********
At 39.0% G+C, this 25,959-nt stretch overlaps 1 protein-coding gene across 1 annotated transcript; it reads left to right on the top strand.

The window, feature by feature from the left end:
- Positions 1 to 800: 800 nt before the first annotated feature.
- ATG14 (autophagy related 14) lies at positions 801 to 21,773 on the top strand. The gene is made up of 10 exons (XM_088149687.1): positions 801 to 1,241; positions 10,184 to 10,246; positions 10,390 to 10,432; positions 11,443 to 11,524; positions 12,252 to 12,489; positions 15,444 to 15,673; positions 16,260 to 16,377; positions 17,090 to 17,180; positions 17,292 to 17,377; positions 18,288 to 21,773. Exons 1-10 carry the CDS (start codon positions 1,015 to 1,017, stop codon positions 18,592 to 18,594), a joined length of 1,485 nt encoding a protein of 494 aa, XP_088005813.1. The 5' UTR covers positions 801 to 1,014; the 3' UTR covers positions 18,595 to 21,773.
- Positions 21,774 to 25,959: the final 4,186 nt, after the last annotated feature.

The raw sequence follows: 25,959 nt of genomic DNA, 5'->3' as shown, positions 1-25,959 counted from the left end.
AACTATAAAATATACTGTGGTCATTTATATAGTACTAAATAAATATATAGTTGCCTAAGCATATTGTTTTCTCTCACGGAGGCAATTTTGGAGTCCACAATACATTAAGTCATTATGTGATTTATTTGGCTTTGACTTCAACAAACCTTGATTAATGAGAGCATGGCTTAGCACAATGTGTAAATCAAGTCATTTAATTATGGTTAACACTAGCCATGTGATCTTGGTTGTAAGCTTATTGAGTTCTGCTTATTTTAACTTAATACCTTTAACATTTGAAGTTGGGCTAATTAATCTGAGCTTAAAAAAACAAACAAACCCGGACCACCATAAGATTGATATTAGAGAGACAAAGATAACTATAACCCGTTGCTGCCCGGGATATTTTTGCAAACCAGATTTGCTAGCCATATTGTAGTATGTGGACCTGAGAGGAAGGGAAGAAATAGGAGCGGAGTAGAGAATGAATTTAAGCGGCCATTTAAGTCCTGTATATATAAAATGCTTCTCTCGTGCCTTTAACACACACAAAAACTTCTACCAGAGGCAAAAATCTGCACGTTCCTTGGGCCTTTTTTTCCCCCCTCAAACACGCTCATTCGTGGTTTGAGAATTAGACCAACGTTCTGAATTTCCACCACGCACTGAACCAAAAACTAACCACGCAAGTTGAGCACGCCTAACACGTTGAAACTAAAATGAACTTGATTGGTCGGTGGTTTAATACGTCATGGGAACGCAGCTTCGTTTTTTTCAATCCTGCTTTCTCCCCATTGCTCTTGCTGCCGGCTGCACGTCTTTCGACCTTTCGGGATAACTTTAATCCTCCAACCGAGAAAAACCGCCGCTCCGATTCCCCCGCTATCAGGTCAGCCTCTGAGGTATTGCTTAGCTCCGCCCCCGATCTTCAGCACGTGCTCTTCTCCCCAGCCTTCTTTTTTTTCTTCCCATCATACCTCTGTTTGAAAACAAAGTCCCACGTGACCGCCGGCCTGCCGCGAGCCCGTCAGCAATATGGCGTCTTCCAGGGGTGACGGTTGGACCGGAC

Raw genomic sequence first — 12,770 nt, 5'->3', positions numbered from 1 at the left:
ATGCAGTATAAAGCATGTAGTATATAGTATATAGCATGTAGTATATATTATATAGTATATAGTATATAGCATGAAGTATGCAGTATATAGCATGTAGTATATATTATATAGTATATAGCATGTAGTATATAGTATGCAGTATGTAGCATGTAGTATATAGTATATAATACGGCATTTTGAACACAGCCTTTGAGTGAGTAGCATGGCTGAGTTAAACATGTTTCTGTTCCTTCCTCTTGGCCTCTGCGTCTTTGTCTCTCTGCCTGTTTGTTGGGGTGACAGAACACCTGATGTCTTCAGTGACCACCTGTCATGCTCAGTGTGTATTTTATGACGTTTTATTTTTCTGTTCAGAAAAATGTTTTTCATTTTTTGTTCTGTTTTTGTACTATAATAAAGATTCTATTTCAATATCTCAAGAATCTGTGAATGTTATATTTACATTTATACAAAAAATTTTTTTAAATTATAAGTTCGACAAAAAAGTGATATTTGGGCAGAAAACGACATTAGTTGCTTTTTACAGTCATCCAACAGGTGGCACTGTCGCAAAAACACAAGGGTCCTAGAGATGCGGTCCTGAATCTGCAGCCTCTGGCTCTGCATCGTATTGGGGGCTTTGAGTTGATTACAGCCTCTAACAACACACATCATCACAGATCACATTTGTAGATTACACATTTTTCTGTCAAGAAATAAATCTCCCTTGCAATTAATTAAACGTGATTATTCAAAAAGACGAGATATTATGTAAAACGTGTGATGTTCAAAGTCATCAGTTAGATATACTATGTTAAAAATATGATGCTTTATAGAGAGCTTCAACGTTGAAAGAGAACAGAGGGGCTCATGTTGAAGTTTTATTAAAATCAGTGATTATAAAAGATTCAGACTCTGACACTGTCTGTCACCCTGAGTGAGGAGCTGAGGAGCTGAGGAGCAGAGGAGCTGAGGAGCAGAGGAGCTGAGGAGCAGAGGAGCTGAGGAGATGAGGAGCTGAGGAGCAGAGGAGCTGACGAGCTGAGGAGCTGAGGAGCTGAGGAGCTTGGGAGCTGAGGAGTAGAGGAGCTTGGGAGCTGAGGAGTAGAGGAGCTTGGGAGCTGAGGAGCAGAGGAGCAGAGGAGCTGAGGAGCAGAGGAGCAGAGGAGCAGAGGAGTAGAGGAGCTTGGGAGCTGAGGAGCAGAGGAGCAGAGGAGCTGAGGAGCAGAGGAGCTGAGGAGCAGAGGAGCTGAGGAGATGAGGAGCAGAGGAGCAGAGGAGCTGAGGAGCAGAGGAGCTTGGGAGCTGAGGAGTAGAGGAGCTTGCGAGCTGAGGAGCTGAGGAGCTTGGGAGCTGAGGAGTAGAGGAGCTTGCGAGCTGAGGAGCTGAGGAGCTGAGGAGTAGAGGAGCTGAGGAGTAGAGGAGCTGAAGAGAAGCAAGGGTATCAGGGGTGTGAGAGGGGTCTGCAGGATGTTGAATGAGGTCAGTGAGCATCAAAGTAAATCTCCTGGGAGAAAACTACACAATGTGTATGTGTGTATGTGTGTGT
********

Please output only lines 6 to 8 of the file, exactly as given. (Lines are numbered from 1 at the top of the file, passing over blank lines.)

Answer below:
The raw sequence follows: 25,959 nt of genomic DNA, 5'->3' as shown, positions 1-25,959 counted from the left end.
AACTATAAAATATACTGTGGTCATTTATATAGTACTAAATAAATATATAGTTGCCTAAGCATATTGTTTTCTCTCACGGAGGCAATTTTGGAGTCCACAATACATTAAGTCATTATGTGATTTATTTGGCTTTGACTTCAACAAACCTTGATTAATGAGAGCATGGCTTAGCACAATGTGTAAATCAAGTCATTTAATTATGGTTAACACTAGCCATGTGATCTTGGTTGTAAGCTTATTGAGTTCTGCTTATTTTAACTTAATACCTTTAACATTTGAAGTTGGGCTAATTAATCTGAGCTTAAAAAAACAAACAAACCCGGACCACCATAAGATTGATATTAGAGAGACAAAGATAACTATAACCCGTTGCTGCCCGGGATATTTTTGCAAACCAGATTTGCTAGCCATATTGTAGTATGTGGACCTGAGAGGAAGGGAAGAAATAGGAGCGGAGTAGAGAATGAATTTAAGCGGCCATTTAAGTCCTGTATATATAAAATGCTTCTCTCGTGCCTTTAACACACACAAAAACTTCTACCAGAGGCAAAAATCTGCACGTTCCTTGGGCCTTTTTTTCCCCCCTCAAACACGCTCATTCGTGGTTTGAGAATTAGACCAACGTTCTGAATTTCCACCACGCACTGAACCAAAAACTAACCACGCAAGTTGAGCACGCCTAACACGTTGAAACTAAAATGAACTTGATTGGTCGGTGGTTTAATACGTCATGGGAACGCAGCTTCGTTTTTTTCAATCCTGCTTTCTCCCCATTGCTCTTGCTGCCGGCTGCACGTCTTTCGACCTTTCGGGATAACTTTAATCCTCCAACCGAGAAAAACCGCCGCTCCGATTCCCCCGCTATCAGGTCAGCCTCTGAGGTATTGCTTAGCTCCGCCCCCGATCTTCAGCACGTGCTCTTCTCCCCAGCCTTCTTTTTTTTCTTCCCATCATACCTCTGTTTGAAAACAAAGTCCCACGTGACCGCCGGCCTGCCGCGAGCCCGTCAGCAATATGGCGTCTTCCAGGGGTGACGGTTGGACCGGAC

Raw genomic sequence first — 12,770 nt, 5'->3', positions numbered from 1 at the left: